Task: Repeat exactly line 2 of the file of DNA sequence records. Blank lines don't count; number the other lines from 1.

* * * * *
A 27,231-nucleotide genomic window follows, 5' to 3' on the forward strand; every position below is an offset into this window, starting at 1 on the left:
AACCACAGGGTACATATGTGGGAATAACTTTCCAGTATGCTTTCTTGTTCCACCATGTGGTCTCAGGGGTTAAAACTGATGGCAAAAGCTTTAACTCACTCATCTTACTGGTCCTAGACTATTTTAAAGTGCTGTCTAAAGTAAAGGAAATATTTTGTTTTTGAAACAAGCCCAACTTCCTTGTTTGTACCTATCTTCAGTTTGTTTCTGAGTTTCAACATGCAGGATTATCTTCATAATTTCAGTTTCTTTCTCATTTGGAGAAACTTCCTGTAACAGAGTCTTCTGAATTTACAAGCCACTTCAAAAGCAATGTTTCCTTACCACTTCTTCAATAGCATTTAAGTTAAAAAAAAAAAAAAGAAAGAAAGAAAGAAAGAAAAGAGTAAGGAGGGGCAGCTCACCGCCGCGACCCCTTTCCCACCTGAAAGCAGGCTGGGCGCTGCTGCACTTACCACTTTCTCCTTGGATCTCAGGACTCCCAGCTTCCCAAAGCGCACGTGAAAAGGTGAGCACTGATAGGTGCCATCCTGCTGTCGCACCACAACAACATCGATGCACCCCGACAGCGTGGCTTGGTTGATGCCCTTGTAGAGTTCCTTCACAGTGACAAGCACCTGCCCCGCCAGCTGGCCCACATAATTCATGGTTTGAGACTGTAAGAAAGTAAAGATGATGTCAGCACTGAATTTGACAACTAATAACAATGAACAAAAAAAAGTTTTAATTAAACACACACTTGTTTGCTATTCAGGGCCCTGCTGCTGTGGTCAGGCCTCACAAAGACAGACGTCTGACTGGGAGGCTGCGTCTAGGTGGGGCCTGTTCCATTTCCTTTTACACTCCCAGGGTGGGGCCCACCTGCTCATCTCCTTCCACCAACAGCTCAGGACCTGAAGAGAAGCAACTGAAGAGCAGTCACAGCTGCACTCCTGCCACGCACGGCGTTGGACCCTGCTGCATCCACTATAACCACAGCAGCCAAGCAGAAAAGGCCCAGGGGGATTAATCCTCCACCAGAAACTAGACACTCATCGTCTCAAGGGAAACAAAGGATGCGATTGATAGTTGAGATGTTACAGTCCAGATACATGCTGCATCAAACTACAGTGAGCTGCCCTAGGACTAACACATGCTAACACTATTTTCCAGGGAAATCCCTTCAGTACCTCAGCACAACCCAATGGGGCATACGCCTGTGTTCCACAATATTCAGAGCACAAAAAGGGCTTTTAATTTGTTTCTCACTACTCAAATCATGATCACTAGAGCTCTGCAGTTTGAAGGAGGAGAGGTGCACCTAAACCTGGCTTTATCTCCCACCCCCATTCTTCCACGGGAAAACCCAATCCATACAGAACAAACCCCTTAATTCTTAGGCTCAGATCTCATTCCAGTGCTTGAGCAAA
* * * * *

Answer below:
AACCACAGGGTACATATGTGGGAATAACTTTCCAGTATGCTTTCTTGTTCCACCATGTGGTCTCAGGGGTTAAAACTGATGGCAAAAGCTTTAACTCACTCATCTTACTGGTCCTAGACTATTTTAAAGTGCTGTCTAAAGTAAAGGAAATATTTTGTTTTTGAAACAAGCCCAACTTCCTTGTTTGTACCTATCTTCAGTTTGTTTCTGAGTTTCAACATGCAGGATTATCTTCATAATTTCAGTTTCTTTCTCATTTGGAGAAACTTCCTGTAACAGAGTCTTCTGAATTTACAAGCCACTTCAAAAGCAATGTTTCCTTACCACTTCTTCAATAGCATTTAAGTTAAAAAAAAAAAAAAGAAAGAAAGAAAGAAAGAAAAGAGTAAGGAGGGGCAGCTCACCGCCGCGACCCCTTTCCCACCTGAAAGCAGGCTGGGCGCTGCTGCACTTACCACTTTCTCCTTGGATCTCAGGACTCCCAGCTTCCCAAAGCGCACGTGAAAAGGTGAGCACTGATAGGTGCCATCCTGCTGTCGCACCACAACAACATCGATGCACCCCGACAGCGTGGCTTGGTTGATGCCCTTGTAGAGTTCCTTCACAGTGACAAGCACCTGCCCCGCCAGCTGGCCCACATAATTCATGGTTTGAGACTGTAAGAAAGTAAAGATGATGTCAGCACTGAATTTGACAACTAATAACAATGAACAAAAAAAAGTTTTAATTAAACACACACTTGTTTGCTATTCAGGGCCCTGCTGCTGTGGTCAGGCCTCACAAAGACAGACGTCTGACTGGGAGGCTGCGTCTAGGTGGGGCCTGTTCCATTTCCTTTTACACTCCCAGGGTGGGGCCCACCTGCTCATCTCCTTCCACCAACAGCTCAGGACCTGAAGAGAAGCAACTGAAGAGCAGTCACAGCTGCACTCCTGCCACGCACGGCGTTGGACCCTGCTGCATCCACTATAACCACAGCAGCCAAGCAGAAAAGGCCCAGGGGGATTAATCCTCCACCAGAAACTAGACACTCATCGTCTCAAGGGAAACAAAGGATGCGATTGATAGTTGAGATGTTACAGTCCAGATACATGCTGCATCAAACTACAGTGAGCTGCCCTAGGACTAACACATGCTAACACTATTTTCCAGGGAAATCCCTTCAGTACCTCAGCACAACCCAATGGGGCATACGCCTGTGTTCCACAATATTCAGAGCACAAAAAGGGCTTTTAATTTGTTTCTCACTACTCAAATCATGATCACTAGAGCTCTGCAGTTTGAAGGAGGAGAGGTGCACCTAAACCTGGCTTTATCTCCCACCCCCATTCTTCCACGGGAAAACCCAATCCATACAGAACAAACCCCTTAATTCTTAGGCTCAGATCTCATTCCAGTGCTTGAGCAAA